Conducting a Sprint Planning Meeting


The Sprint Planning is a collaborative session to

  • Define the sprint goal
  • Identify the stories, technical debt, defects that the team shall commit in a given sprint.
  • Identify the corresponding tasks and acceptance tests required for the ones committed.

Pre-requisites for Sprint Planning session

  • Release Plan – Prioritized list of items for a given release that includesTeam’s availability for the next 2 weeks to 1 month (Capacity planning)
    • Stories with story points (optional)
    • Defects with defects points (optional)
  • Start & End dates for the Sprint

Stories and acceptance criteria are discussed and refined during a product grooming session a few days to less than a month prior to the Sprint Planning meeting. Since stories and acceptance criteria can change, gathering ‘Just Enough’ information a month in advance may be sufficient.

Some teams may prefer to identify the stories, defects under ‘Must-have’ and ‘Nice-to-have’ categories.

Participants for Sprint Planning Meeting

Your team comprising of:

  • Developers (including any technical support from external vendors, etc.)
  • Testers (Functional and Performance)
  • Product Owner
  • Product/Business Analyst
  • Technical/Solutions Architect
  • Interaction/Visual Designers

Consider reserving a conference room, projector, smart board, conference phones, software for sharing of desktops, etc. A typical planning session for a two-week sprint, could last between one to two hours. Efficiency and collaboration within teams tend to decrease for meetings longer than three hours.

Determine the Sprint Backlog – What needs to be done?

Identify and commit to stories/defects that can be accomplished in a given two-week sprint.

The Sprint Planning begins with the Product owner describing the roadmap and the proposed release meeting the product goals.

The Product owner and the team would typically discuss the nature of a release during Sprint Zero. Teams that use a shorter sprint zero (an hour or less than a day) may choose to discuss this during the first sprint.

A release may be categorized as

  • Fixed scope/features (Work remains constant. Ex: Need to deploy a minimum set of features, say top ten stories from the product backlog. The team then determines the duration for completing it, identifying the corresponding number of sprints and the release date.)
  • Fixed duration/deployment date (Time remains constant. Ex: Need to deploy at least a few features once a month or deploy. This may include a few ‘Nice to have’ features. Note, some teams may perform a shadow release which may expose new features to the end-users, but may reside on production environment.)
  • A combination of fixed scope and deployment date (Ex: Need to deploy all ten stories within 4 weeks.)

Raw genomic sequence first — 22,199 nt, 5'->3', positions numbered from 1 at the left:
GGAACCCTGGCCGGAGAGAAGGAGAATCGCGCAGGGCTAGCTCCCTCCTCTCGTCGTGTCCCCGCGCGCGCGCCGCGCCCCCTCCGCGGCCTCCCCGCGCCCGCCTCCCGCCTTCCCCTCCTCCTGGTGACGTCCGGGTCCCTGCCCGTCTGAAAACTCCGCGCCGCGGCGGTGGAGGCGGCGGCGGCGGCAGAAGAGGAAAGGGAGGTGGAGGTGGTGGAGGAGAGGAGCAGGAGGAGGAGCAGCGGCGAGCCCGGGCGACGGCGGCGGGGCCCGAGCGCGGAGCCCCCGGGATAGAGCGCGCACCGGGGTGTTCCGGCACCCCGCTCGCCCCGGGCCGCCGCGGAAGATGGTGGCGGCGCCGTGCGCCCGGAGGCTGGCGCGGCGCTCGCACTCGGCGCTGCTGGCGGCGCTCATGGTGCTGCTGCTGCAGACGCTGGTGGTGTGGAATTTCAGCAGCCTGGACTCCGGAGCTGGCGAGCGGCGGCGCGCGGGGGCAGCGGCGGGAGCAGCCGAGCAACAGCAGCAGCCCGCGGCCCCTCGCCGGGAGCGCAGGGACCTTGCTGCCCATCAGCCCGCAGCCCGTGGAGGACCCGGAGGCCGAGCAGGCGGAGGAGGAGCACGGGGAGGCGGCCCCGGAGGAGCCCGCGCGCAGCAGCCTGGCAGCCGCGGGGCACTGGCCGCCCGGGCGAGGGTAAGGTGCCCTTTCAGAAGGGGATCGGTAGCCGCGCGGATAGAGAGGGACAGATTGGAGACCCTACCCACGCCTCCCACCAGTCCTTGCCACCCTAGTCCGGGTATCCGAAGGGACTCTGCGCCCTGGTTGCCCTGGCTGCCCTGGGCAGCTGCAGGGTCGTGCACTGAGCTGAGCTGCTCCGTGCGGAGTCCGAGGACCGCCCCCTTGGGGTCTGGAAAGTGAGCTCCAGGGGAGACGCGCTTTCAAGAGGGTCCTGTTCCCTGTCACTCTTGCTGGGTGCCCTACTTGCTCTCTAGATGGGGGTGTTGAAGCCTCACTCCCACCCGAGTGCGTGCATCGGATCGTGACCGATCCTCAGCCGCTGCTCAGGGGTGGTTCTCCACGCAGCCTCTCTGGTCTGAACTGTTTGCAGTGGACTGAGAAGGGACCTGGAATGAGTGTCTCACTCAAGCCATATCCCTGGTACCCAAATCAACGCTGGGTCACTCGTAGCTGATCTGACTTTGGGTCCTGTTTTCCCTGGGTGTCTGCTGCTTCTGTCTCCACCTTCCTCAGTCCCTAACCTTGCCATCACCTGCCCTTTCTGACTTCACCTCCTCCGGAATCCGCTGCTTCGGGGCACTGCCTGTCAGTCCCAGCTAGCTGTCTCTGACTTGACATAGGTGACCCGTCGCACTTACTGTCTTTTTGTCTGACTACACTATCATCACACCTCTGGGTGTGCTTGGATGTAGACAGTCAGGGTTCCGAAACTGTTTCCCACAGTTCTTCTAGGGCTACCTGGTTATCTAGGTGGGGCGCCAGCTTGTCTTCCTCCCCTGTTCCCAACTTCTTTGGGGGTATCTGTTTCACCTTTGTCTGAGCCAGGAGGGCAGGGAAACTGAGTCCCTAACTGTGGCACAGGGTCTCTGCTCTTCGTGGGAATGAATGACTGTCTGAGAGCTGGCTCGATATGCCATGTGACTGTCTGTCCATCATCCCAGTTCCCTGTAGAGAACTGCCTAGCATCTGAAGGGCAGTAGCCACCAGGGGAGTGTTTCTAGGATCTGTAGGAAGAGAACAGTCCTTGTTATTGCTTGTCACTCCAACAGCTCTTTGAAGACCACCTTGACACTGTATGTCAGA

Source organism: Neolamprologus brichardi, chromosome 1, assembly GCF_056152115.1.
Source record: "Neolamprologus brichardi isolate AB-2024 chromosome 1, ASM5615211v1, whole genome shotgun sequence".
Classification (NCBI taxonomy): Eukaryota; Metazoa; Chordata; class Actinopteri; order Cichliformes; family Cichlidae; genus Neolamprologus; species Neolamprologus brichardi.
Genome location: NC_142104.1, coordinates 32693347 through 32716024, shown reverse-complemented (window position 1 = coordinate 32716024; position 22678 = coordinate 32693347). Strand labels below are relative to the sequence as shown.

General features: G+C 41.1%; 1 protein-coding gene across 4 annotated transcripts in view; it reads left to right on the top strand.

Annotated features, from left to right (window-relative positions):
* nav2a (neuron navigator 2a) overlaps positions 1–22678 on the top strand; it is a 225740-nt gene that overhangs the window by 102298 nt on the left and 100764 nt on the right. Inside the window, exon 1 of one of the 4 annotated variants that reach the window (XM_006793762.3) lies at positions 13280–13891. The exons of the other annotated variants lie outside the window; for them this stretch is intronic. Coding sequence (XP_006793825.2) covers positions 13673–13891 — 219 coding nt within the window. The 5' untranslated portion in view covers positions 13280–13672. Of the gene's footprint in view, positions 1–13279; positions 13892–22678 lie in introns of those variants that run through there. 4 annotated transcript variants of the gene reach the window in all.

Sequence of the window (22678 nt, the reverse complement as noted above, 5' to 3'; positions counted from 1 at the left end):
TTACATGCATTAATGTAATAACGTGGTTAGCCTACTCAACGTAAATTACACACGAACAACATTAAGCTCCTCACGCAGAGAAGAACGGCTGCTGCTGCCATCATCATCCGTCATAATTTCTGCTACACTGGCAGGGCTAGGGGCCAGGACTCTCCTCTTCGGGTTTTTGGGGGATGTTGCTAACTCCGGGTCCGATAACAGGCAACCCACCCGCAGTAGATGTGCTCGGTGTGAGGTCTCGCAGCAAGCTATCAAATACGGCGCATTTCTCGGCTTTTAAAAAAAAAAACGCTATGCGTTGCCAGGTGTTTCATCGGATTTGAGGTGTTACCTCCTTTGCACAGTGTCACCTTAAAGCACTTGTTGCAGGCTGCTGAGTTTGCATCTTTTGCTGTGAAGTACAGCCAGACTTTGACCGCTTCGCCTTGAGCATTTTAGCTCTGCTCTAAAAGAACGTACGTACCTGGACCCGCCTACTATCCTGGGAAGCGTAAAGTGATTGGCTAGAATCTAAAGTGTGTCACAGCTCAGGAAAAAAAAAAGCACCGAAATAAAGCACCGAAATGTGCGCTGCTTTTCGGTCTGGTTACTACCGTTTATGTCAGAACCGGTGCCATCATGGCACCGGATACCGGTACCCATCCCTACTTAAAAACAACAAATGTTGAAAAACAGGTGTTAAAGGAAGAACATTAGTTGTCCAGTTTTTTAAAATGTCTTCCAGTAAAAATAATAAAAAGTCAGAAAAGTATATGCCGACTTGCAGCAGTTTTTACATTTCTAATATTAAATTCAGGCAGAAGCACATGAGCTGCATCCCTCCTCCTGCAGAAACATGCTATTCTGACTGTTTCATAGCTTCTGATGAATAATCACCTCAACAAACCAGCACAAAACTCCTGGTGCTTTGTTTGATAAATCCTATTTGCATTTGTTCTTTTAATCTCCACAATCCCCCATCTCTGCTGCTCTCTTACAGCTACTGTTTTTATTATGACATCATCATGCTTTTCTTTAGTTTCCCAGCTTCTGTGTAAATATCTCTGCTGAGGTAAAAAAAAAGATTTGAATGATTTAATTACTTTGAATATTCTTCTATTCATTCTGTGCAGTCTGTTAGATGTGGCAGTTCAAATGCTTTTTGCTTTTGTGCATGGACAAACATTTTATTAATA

1. The Product owner reads out each story and the acceptance criteria from the release plan.
  2. The team identifies the stories that can be completed in the current sprint and those that need to be performed in one or more subsequent sprints.
  3. The team including the architect would discuss briefly the feasibility of completing the stories in the current sprint, retaining the remaining in the backlog for a future sprint or release. These discussions are primarily time-boxed, without getting too detailed in describing the solution or design details.
  4. Upon identifying the collection of stories/tasks for the sprint, each team member provides his/her preliminarycommitted for completing these stories in the current sprint. This defines the Sprint Backlog for the current sprint. Each team member provides a final commitment once the corresponding tasks have been identified.

Identify tasks – How will the team achieve the work?

The first prioritized story from the sprint backlog is presented to the team.

Team members along with the technical and solutions architect, discuss the activities required for completing the story and begin writing the corresponding tasks. Remote participants might share their feedback over the phone or through instant messaging. Discussions for each story are time-boxed, ensuring that the team doesn’t dwell much into design and solutions.

For each story, the team identifies tasks that may include one or more domains –

  • Database
  • Development
  • Updating any designs and layouts
  • Unit testing
  • Functional testing during the working sprint
  • Performance Testing
  • Code reviews
  • Reviewing work in-progress with any external stakeholders
  • Updating documentation
  • Preparing and updating release notes
  • Addressing medium and low priority defects

Tasks may be written on colored sticky notes, for teams that use a physical scrum wall. This makes it easier for the team to identify their tasks especially during the daily stand-ups.

Closing of the Planning session

The team commits to the final list of stories identified in the sprint backlog.

  • Each member of the team has had a chance to review all tasks for all stories before providing his/her commitment.
  • The team (including the product owner) reviews the definition of done for all stories in the sprint backlog.
  • Any dependencies and assumptions are verified and captured.
  • Team verifies that each story/defect in the Sprint Backlog has at least one task.

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